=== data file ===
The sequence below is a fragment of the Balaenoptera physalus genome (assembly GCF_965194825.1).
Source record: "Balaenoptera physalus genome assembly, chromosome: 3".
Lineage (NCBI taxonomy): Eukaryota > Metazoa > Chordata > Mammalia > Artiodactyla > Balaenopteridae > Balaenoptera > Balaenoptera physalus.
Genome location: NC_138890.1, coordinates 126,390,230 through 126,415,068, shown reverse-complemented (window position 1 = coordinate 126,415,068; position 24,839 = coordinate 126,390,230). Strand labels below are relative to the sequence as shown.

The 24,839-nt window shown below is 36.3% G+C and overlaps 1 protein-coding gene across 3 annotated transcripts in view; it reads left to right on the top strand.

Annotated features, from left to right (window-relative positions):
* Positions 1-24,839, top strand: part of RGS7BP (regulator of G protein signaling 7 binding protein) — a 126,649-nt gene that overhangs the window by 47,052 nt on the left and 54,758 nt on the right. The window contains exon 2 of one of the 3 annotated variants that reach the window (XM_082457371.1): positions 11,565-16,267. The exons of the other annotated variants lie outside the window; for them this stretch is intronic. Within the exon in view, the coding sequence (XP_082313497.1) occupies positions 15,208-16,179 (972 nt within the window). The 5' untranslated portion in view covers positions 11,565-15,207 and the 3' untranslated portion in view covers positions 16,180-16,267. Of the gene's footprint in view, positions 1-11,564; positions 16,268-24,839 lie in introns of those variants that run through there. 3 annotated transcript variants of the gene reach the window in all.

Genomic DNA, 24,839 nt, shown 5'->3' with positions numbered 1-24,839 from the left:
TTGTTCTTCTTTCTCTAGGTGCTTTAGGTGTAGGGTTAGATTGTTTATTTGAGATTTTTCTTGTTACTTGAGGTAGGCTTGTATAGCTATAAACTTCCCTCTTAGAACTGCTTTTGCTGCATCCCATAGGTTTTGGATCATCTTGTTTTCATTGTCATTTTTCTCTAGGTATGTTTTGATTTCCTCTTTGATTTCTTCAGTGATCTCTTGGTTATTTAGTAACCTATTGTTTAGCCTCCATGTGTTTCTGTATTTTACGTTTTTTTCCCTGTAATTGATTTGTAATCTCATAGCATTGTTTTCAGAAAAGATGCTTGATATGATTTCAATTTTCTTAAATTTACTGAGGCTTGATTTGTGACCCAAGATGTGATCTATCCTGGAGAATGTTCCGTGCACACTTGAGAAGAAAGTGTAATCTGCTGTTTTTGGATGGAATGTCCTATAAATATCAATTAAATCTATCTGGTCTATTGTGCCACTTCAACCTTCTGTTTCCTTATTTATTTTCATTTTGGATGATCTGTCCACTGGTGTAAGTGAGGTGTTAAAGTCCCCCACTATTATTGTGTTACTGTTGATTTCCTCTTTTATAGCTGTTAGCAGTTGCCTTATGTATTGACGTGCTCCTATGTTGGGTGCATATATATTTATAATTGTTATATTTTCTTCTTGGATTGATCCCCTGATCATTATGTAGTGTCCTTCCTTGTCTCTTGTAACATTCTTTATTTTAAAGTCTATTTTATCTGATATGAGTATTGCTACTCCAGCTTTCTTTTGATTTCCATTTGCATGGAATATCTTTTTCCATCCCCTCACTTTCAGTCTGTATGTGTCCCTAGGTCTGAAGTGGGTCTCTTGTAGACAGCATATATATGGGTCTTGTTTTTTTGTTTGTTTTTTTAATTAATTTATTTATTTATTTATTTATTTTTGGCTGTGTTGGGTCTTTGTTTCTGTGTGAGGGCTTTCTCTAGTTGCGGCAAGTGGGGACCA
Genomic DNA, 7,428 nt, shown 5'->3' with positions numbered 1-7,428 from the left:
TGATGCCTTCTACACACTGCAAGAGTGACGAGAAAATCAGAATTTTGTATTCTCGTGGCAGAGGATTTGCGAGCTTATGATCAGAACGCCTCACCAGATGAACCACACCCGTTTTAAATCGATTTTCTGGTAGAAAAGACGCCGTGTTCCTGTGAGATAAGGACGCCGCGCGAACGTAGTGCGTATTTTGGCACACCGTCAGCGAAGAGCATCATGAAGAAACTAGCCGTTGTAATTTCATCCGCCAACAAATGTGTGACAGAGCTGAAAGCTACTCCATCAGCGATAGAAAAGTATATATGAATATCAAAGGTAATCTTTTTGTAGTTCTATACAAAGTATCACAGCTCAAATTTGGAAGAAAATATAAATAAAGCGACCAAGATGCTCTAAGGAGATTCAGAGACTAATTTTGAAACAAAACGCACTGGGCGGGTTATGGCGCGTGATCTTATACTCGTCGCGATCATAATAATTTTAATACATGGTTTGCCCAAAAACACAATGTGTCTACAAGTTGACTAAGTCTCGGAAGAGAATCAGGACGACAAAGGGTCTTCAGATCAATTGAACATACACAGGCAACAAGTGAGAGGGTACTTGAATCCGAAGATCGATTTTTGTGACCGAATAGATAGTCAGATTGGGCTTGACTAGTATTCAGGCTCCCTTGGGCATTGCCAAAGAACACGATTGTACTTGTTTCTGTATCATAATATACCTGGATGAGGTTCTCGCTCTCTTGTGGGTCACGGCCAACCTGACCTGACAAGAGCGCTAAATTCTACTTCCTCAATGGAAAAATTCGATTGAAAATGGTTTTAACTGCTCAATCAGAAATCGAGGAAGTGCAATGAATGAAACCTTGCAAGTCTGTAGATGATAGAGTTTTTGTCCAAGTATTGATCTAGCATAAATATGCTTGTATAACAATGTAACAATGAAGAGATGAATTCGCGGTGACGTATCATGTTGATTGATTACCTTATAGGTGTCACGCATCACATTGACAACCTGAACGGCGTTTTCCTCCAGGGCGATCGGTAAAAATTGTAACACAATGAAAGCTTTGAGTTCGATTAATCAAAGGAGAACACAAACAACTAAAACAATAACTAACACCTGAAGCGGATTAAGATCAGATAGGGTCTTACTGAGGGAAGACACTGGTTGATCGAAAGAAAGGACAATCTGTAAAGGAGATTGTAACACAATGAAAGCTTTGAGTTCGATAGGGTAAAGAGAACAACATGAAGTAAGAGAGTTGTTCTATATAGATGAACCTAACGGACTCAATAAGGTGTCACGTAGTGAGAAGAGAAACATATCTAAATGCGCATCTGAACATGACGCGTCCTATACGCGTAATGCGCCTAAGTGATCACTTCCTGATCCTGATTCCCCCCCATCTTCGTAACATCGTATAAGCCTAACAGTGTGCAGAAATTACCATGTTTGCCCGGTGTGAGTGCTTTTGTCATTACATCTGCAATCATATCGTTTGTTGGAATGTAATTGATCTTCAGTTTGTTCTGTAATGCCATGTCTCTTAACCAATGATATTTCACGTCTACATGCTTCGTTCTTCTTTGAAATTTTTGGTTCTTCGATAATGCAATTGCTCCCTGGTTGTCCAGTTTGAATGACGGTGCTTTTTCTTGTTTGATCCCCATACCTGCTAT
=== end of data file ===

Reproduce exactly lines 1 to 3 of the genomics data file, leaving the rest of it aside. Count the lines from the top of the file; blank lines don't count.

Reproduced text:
The sequence below is a fragment of the Balaenoptera physalus genome (assembly GCF_965194825.1).
Source record: "Balaenoptera physalus genome assembly, chromosome: 3".
Lineage (NCBI taxonomy): Eukaryota > Metazoa > Chordata > Mammalia > Artiodactyla > Balaenopteridae > Balaenoptera > Balaenoptera physalus.